Frankie & Johnny is presented in anamorphic widescreen with a 1.85:1 aspect ratio. The transfer is on par with recent Paramount releases, and is further evidence that DVDs are here to stay. I have to be honest and say that it is by no means the best transfer I have ever seen, but it does a reasonable job. Colour levels seem accurate and there is no visible damage or dirt on the print. Frankie and Johnny is quite a dull film as far as colours are concerned. Don’t expect bright colours throughout, as this is not the film to deliver. Grain was however non-existent and black levels were solid all the way through the movie. Clarity is a little bit of a let down, but overall this is a perfectly acceptable transfer.

Paramount have provided us with an adequate English 5.1 Surround track. As with most romantic movies there is not much need for more then the front speakers, so basically what we get is overkill. The rear speakers are brought into action a couple of times during the film. You will be glad to hear that the dialogue is clear throughout, and is delivered in an effective manner. French, German, Italian and Spanish tracks are also provided. Region two fans will be glad to hear that there are subtitles in over 20 different languages provided. Most languages are catered for, so hopefully you will be able to find the one you want.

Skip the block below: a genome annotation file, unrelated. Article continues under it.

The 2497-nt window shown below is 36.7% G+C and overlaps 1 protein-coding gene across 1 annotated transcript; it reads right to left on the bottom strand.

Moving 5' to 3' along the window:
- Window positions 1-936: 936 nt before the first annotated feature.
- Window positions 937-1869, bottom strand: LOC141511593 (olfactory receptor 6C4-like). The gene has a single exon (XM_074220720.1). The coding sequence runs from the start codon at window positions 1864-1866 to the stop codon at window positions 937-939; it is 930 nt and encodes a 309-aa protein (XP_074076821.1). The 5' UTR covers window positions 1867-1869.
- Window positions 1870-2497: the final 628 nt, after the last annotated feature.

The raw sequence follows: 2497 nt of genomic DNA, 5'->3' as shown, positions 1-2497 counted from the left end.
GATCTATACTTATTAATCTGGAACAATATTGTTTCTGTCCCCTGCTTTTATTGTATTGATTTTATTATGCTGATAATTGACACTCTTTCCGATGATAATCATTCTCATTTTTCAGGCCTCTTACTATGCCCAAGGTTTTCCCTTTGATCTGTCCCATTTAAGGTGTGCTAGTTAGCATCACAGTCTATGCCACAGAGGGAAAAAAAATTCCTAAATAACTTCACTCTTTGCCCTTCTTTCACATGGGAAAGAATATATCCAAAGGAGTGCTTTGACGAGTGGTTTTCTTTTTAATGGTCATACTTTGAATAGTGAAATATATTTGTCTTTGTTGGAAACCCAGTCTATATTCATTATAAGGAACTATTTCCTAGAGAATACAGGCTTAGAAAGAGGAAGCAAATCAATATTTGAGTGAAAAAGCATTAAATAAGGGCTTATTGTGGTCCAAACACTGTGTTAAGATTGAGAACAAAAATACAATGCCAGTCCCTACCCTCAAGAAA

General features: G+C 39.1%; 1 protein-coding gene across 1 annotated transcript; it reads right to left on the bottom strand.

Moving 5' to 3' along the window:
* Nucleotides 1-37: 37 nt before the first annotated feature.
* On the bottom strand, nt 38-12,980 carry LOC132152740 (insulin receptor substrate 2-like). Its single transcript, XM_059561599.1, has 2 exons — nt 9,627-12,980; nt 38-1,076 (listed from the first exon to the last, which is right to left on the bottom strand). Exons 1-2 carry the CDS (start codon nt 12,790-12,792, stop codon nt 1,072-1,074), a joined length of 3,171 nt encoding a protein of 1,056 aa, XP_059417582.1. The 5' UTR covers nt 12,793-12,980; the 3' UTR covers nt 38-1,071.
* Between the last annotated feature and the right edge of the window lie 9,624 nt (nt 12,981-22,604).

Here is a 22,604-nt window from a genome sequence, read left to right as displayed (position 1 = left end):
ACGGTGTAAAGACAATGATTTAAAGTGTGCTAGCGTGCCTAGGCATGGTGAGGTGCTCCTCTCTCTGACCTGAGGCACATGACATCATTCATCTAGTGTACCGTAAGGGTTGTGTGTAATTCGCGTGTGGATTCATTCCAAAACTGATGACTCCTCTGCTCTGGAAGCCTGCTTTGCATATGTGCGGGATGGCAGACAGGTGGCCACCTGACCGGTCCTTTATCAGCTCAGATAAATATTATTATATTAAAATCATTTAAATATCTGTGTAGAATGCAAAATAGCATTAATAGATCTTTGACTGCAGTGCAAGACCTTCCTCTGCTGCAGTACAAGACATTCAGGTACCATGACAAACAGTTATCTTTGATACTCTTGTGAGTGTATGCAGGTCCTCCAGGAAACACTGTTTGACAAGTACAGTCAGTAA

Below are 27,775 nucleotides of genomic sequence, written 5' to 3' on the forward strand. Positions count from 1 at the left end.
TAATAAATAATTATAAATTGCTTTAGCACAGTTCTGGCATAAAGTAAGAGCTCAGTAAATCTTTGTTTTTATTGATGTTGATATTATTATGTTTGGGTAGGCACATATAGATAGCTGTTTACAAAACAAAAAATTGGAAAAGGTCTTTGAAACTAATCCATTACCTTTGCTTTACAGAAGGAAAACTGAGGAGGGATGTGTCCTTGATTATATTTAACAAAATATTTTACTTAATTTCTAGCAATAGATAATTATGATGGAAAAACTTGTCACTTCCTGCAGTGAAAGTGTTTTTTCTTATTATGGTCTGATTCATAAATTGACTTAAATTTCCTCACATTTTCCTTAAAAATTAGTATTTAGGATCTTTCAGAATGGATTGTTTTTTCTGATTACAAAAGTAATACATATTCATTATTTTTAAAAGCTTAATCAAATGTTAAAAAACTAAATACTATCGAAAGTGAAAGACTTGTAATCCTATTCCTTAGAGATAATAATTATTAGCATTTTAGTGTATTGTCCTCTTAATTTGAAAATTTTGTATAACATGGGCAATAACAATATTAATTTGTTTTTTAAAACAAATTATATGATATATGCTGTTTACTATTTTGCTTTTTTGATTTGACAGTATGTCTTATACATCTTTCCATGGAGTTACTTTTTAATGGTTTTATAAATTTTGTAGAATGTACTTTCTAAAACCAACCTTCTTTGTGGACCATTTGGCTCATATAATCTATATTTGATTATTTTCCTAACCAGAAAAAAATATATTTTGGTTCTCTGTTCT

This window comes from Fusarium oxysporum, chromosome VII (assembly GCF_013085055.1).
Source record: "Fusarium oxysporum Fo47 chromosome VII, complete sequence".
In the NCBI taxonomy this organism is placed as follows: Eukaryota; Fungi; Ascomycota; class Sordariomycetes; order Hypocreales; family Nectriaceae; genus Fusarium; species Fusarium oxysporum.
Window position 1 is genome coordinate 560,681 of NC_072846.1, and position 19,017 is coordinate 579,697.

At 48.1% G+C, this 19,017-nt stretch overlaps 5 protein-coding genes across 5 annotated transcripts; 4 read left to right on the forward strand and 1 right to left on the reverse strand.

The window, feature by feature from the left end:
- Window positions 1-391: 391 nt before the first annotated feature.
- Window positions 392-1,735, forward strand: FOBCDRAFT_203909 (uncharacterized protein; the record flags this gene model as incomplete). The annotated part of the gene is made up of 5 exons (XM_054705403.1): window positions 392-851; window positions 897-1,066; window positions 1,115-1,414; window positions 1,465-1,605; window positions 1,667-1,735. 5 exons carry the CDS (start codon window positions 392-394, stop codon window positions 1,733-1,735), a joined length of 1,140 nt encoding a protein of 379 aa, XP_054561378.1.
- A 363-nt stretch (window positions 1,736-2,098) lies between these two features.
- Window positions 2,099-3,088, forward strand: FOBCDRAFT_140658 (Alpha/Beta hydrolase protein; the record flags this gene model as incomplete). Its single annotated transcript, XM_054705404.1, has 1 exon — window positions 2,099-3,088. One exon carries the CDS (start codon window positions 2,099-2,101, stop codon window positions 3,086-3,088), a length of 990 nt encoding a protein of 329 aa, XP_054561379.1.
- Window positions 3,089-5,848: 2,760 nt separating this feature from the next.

Frankie & Johnny
Once again Paramount have released one of their back catalogue with just a theatrical trailer. This comes as no surprise, as it is in line with the region one disc. In an ideal world it would have been nice to see a commentary with Pfeiffer or Pacino, but sadly that’s not the case.

Paramount have once again provided a solid release of one of their past titles. Frankie & Johnny makes a solid attempt at being a romantic movie. Some of the die-hard romantics among you may not like the movie, because it is not cheerful throughout, however it tries to stay away from the tag of being ‘just another romance film’ and is better for that. Pfeiffer and Pacino are impressive as the troubled couple and add class to the movie. The visual and audio aspects of the disc live up to the standard of the film, but sadly once again Paramount have only included a trailer. Frankie & Johnny might have you crying, pulling your hair out and even laughing, but one thing it will definitely do is entertain you.